1. Last year’s Netflix’s A Series of Unfortunate Events starring Neil Patrick Harris blew Lemony Snicket’s A Series of Unfortunate Events starring Jim Carrey out from the back of my mind into the dust. Probably loading three novels in less than two hours was bound to leave readers feeling cheated, especially when dealing with Daniel Handler’s ornately-written and reference strewn writing, an argument itself that the teenage tentpole that is a big budget YA movie has exhausted itself.

2. Mark Hudis and Barry Sonnenfeld’s eight hour-long episode adaptation managed to tack both more of the series (four books) and more of the things in the series (gothy interiors, elegant ruins, etc.), making the intricate world of its author feel, you know, intricate. The rooms are (almost) as well-designed as Handler made them and we actually get to spend a solid chunk of time enjoying them. “The exaggeratedly morose misadventures of Violet, Klaus, and Sunny Baudelaire aren’t meant to be condensed into a single installment,” concluded Erik Adams, over at the A.V. Club.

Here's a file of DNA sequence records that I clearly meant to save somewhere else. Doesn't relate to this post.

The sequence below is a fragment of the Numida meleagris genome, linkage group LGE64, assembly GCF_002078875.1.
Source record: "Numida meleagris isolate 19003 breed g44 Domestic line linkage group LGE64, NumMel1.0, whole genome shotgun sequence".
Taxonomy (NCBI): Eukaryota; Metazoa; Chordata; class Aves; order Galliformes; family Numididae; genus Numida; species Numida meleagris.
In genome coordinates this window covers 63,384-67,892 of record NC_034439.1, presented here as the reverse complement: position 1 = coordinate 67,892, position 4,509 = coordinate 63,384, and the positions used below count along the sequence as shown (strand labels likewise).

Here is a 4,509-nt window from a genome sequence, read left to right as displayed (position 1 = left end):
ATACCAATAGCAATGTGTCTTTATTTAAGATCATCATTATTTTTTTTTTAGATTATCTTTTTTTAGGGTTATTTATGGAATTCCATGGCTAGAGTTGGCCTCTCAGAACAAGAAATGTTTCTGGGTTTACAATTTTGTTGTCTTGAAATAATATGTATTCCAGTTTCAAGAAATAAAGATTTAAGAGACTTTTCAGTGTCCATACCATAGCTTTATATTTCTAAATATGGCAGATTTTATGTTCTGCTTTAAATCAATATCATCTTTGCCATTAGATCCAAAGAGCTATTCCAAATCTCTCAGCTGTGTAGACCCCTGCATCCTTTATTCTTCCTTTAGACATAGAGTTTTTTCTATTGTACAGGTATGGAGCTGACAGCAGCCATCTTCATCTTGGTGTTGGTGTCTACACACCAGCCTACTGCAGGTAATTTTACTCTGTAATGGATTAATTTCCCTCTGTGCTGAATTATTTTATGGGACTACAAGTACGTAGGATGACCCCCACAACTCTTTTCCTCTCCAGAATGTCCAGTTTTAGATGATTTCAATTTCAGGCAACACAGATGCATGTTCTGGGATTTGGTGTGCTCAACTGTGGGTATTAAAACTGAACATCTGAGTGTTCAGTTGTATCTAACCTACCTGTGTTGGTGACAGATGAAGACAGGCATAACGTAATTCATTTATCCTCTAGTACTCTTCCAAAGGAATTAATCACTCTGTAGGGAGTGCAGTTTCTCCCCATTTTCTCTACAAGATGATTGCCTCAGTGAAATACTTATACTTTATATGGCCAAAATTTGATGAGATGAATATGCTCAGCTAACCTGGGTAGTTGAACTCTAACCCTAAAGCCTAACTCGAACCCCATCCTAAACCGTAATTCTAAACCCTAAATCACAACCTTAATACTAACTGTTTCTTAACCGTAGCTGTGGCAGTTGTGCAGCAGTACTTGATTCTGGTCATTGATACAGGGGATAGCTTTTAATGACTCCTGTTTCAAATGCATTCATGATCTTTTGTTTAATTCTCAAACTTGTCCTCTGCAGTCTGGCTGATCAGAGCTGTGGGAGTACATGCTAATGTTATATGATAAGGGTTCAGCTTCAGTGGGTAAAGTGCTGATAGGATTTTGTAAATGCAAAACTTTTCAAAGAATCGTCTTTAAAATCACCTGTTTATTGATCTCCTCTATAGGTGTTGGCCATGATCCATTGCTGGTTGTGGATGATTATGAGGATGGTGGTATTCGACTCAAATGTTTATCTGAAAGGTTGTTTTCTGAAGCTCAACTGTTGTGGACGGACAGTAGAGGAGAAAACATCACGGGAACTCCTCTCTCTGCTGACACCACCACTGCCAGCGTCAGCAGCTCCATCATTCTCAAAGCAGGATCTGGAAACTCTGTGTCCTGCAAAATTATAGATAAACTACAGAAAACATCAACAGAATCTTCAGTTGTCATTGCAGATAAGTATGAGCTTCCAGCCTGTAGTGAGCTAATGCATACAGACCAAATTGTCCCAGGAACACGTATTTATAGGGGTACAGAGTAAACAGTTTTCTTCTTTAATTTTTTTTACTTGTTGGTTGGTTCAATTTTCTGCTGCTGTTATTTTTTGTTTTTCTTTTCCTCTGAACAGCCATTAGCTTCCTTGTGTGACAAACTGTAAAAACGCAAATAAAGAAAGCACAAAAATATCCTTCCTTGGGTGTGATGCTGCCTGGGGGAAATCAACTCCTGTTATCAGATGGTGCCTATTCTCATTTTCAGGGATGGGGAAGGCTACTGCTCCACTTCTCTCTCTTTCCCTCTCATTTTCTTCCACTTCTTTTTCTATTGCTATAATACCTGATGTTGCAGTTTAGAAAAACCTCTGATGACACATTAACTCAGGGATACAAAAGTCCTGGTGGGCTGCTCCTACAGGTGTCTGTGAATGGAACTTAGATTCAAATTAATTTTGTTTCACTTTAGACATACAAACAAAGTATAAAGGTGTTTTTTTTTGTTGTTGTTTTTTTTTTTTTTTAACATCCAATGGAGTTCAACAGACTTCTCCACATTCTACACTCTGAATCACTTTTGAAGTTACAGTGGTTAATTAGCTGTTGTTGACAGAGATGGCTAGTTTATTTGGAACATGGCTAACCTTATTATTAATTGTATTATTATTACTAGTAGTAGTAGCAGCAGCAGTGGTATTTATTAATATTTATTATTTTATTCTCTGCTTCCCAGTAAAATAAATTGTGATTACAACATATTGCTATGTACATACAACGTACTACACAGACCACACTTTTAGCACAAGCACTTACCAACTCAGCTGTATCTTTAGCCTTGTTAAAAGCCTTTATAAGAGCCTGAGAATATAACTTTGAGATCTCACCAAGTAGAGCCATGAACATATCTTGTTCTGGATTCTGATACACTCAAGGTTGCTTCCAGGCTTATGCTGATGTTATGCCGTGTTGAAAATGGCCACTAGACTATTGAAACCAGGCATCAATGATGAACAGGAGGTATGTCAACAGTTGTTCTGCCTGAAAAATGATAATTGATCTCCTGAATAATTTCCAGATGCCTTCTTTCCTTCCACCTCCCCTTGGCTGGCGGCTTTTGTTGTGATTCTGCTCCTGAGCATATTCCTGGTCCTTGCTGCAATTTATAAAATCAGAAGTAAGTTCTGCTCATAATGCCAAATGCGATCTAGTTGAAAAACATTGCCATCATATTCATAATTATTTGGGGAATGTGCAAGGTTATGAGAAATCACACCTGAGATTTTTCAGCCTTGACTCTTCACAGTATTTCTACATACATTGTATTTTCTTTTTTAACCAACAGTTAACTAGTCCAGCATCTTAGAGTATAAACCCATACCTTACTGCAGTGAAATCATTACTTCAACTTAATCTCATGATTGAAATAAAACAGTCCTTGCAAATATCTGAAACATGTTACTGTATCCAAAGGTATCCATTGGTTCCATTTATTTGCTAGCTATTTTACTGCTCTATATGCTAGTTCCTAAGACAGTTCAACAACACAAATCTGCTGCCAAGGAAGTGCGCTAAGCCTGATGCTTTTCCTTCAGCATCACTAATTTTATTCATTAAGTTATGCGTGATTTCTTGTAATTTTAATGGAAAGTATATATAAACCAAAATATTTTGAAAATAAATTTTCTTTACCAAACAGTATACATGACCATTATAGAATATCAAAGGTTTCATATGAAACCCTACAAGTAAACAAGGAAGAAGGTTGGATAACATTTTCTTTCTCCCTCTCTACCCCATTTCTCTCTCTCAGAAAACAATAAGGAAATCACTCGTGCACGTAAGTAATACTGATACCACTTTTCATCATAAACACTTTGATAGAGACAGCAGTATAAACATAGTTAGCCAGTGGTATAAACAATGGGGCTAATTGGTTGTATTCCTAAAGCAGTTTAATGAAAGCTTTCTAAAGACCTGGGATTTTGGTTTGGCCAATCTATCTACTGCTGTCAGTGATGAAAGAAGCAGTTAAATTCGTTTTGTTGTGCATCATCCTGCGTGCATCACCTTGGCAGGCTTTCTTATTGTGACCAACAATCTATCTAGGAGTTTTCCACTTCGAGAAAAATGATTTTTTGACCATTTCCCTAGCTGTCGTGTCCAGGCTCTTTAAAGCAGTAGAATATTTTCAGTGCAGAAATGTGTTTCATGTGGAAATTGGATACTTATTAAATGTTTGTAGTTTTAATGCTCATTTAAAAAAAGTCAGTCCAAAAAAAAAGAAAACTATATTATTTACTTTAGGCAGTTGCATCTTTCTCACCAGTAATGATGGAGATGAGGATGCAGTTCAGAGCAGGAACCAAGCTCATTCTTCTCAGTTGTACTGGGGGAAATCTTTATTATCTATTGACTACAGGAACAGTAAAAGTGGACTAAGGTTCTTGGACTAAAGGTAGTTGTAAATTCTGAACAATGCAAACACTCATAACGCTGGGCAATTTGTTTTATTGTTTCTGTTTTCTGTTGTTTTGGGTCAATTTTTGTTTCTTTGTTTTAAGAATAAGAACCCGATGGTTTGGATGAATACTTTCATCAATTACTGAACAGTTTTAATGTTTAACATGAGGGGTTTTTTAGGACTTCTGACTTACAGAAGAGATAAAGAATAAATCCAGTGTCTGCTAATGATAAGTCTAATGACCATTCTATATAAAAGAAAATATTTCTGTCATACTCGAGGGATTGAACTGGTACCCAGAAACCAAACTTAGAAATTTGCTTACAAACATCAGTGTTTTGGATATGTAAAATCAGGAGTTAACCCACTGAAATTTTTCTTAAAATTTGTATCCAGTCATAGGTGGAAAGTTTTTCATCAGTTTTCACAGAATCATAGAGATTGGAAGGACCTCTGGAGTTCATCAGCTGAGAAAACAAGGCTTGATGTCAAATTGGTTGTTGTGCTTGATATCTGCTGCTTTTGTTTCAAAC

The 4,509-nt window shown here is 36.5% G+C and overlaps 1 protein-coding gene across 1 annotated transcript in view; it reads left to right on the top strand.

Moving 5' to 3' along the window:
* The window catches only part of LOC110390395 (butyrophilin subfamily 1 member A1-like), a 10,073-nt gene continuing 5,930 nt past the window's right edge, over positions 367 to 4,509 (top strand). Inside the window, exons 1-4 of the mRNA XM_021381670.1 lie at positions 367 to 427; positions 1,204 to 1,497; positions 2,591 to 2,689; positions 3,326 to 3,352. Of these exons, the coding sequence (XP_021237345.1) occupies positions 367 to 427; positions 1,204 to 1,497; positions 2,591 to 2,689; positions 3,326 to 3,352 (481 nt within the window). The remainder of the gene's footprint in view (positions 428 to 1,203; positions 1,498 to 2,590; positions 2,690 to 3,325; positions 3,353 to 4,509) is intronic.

3. Bringing back the high school TV show: YA novels like 13 Reasons Why take place, unsurprisingly, in high schools. The high school TV show feels curiously less-than-touched by the neo-realistic touch of the golden era of television that has shined on everything from political satires to jail dramas to mystery whodunits. Until last year’s Riverdale, any image of the realistic (ish) high school felt like it was shot sometime in the last decade because it was.

4. Okay, I get that Teen Wolf has been on the air for some time now but we really need more Riverdales, right?